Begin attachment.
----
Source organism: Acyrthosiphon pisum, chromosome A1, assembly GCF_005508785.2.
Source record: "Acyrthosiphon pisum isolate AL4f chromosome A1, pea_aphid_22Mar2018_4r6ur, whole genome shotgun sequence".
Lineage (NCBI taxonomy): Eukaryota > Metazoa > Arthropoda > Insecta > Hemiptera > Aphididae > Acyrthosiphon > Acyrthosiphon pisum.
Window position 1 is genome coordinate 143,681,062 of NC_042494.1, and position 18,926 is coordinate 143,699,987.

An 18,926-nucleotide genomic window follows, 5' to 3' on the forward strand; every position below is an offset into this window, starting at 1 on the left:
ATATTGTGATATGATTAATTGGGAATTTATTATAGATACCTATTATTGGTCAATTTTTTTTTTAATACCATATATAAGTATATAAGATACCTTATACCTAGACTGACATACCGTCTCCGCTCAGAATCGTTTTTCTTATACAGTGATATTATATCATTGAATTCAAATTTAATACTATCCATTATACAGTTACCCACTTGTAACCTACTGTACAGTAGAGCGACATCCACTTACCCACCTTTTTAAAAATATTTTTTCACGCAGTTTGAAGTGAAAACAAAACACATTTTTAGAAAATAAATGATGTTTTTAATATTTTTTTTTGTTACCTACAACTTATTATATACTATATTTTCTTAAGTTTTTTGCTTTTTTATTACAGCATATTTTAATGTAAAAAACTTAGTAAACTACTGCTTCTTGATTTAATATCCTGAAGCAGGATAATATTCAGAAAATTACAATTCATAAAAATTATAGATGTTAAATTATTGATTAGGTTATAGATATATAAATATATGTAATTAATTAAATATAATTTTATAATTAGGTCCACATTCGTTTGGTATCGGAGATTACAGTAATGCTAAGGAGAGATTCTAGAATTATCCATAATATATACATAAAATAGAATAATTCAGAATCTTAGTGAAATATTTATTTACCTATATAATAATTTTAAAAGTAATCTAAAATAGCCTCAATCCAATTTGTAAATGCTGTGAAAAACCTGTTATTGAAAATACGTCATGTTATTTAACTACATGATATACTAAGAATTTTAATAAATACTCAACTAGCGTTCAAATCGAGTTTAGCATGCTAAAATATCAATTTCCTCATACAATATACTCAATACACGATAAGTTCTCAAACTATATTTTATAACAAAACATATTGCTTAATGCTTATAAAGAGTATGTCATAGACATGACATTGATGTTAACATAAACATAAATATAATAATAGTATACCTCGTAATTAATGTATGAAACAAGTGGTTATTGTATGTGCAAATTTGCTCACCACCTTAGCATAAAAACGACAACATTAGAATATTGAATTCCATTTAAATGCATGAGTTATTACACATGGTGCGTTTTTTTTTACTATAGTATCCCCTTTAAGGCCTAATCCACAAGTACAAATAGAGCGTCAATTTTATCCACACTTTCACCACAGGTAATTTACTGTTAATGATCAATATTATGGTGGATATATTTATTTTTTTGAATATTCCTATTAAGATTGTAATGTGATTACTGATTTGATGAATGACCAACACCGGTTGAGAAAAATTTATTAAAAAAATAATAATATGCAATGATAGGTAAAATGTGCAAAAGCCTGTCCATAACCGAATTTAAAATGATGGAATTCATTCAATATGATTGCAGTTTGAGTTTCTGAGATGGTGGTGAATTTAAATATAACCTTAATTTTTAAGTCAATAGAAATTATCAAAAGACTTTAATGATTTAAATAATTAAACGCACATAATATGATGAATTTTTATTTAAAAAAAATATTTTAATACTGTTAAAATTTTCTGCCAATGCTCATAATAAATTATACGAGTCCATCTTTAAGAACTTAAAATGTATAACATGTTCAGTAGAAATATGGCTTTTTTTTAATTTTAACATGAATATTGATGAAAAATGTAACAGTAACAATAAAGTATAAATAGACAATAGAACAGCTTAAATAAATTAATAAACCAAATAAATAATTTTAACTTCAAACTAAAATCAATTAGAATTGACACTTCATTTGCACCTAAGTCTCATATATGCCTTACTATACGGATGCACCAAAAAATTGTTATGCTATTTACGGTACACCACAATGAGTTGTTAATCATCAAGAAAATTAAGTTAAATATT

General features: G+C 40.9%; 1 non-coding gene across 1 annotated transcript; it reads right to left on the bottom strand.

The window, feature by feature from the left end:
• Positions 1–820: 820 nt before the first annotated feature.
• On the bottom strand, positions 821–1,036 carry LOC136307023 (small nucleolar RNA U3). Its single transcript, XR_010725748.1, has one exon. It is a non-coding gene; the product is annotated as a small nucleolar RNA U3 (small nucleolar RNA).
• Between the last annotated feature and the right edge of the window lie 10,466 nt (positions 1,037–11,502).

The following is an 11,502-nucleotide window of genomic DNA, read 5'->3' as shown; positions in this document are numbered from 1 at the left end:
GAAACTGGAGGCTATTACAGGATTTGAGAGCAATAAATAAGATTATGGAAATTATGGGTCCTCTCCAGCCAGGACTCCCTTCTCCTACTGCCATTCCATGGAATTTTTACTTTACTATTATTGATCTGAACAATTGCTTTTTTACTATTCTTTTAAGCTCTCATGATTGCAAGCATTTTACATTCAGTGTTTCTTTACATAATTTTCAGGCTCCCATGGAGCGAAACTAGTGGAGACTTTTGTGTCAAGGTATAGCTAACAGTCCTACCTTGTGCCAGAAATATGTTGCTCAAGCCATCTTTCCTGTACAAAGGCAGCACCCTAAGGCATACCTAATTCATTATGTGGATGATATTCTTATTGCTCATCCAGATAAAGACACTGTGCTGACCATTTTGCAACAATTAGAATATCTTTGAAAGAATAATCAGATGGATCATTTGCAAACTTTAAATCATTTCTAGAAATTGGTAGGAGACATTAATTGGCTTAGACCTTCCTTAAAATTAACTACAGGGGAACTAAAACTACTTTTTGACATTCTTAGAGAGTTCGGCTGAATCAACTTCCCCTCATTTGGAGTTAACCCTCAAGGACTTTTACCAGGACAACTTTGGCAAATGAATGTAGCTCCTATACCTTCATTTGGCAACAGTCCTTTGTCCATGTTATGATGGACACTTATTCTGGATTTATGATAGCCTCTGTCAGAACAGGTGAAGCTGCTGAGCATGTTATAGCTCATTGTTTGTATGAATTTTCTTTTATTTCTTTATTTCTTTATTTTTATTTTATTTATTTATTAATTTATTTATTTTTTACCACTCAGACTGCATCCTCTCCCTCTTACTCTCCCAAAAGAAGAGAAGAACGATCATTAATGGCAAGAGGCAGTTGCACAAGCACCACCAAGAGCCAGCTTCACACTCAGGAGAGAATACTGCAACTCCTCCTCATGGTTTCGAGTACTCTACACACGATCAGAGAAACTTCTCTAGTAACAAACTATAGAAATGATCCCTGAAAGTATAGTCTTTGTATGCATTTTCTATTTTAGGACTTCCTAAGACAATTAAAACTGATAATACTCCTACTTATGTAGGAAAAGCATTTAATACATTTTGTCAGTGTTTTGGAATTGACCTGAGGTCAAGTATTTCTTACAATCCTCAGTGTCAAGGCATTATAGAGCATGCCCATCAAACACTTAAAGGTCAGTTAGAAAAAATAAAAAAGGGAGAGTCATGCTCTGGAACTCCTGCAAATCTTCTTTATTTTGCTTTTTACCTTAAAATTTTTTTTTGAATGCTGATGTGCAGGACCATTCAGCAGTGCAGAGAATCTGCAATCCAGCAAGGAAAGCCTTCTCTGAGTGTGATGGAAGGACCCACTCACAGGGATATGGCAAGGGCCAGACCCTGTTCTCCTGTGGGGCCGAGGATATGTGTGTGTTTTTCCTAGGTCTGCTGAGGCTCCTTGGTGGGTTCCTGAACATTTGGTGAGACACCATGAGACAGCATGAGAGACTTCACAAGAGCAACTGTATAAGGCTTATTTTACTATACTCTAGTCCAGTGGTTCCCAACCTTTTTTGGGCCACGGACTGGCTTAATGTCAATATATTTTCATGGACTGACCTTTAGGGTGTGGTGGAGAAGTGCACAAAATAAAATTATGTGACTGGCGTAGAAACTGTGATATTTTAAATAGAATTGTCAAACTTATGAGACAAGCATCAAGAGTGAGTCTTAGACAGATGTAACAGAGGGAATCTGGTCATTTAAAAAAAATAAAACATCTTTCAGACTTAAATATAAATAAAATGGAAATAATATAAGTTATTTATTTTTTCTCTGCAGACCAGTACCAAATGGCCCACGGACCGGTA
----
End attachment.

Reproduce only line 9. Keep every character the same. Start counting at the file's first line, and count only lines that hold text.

• Positions 1–820: 820 nt before the first annotated feature.